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Archaeo News 

14 January 2011
Plea for excavating an ancient cave in Derbyshire

The author of a book about caves in Derbyshire (England) is calling for archaeological investigations at the country's largest cave entrance, in Castleton. Teams that have requested permission for a dig at the 'Devil's Arse', also known as Peak Cavern, have been turned down.
     Stephen Cliffe, who wrote Derbyshire Cavemen, said the cavern has the largest entrance in Britain and bones of extinct animals are regularly discovered near the surface. "Peak Cavern is a clean slate begging to be explored. Quite recently the custodian there, Richard Taylor, picked up the tooth of a woolly rhino lying in sediment beside the main tourist path and he believes quicklime in the cavern roof nearby was produced by fires lit by Neanderthals in prehistoric times."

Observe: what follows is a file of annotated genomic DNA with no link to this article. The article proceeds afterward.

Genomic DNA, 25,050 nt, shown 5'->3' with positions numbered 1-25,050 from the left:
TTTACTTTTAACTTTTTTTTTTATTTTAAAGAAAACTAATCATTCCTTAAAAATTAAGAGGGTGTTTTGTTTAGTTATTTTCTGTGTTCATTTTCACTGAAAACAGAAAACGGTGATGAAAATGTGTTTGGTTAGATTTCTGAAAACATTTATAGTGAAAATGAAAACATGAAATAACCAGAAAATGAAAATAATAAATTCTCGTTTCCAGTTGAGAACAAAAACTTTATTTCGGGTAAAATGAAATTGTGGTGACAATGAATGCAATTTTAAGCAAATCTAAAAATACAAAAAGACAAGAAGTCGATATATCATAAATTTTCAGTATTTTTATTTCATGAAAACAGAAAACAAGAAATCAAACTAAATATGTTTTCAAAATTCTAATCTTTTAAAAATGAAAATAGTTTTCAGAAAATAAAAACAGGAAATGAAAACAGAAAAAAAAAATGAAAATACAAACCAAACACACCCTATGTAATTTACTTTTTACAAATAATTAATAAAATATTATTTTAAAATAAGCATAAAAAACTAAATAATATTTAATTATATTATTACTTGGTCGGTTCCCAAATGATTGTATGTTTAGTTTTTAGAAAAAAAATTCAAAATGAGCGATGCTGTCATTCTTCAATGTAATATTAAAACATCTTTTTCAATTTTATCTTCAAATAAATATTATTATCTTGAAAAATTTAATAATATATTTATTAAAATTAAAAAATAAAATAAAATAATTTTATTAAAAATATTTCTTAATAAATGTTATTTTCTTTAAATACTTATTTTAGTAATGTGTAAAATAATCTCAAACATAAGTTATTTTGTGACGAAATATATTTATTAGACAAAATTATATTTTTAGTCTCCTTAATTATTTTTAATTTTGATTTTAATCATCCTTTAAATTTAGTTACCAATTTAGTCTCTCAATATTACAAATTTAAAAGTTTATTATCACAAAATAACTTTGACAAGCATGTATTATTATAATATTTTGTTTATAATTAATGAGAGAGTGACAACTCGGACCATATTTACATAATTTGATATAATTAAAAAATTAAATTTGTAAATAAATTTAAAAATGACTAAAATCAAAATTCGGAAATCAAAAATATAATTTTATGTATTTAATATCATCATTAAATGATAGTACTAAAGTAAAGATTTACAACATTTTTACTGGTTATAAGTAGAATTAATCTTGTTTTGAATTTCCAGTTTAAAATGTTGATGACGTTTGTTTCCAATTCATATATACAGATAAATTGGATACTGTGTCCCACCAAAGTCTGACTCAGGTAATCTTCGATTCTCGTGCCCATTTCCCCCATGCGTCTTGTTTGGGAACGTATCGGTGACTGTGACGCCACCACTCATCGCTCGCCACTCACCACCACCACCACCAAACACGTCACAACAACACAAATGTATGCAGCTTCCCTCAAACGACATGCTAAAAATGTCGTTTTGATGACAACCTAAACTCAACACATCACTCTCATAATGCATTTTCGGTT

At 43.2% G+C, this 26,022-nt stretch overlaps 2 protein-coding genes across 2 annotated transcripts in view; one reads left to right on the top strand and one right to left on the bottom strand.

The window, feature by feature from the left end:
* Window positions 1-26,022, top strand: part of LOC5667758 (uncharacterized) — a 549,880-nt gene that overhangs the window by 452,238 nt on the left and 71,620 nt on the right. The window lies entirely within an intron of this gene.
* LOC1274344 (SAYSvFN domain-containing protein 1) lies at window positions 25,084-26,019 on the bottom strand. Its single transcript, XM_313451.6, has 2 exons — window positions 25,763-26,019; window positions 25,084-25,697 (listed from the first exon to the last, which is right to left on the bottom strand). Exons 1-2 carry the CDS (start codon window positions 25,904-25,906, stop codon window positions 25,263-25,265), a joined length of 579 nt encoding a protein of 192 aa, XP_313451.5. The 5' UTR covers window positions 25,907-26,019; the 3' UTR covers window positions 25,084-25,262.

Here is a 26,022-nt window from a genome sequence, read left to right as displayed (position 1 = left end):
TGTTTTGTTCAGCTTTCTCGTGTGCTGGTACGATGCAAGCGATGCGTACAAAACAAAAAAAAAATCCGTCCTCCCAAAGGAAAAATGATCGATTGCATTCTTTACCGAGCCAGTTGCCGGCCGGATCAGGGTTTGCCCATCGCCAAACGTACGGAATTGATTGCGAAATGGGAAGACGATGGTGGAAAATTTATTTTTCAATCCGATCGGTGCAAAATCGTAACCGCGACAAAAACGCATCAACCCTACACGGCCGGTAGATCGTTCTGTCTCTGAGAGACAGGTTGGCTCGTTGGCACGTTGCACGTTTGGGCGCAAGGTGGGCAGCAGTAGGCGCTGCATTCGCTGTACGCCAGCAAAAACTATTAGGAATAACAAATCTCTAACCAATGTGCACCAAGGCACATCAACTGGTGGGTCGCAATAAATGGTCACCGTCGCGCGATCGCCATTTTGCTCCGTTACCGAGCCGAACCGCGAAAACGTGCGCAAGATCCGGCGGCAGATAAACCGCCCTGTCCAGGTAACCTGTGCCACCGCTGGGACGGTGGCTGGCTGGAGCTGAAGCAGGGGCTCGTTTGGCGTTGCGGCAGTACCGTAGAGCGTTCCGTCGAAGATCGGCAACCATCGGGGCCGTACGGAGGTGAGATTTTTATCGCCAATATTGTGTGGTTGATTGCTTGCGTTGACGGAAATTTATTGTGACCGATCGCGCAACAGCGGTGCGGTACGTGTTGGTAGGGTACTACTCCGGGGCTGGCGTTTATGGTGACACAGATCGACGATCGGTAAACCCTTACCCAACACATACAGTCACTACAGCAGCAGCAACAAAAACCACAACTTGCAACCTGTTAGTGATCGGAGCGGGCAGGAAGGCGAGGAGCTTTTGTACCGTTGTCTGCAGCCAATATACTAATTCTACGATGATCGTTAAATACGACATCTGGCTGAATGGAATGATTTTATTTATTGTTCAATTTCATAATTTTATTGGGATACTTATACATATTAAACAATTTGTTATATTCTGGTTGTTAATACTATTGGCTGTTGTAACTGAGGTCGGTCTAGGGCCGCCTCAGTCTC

Archaeological excavations are prohibited under the terms of the lease from its owner, the Duchy of Lancaster. But Mr Cliffe said: "Given the massive public interest in programmes like Meet the Ancestors and Time Team, this seems crazy. It would be an ideal opportunity to push the boundaries of knowledge even further about our earliest human ancestors."

Edited from Sheffield Telegraph (13 January 2011)

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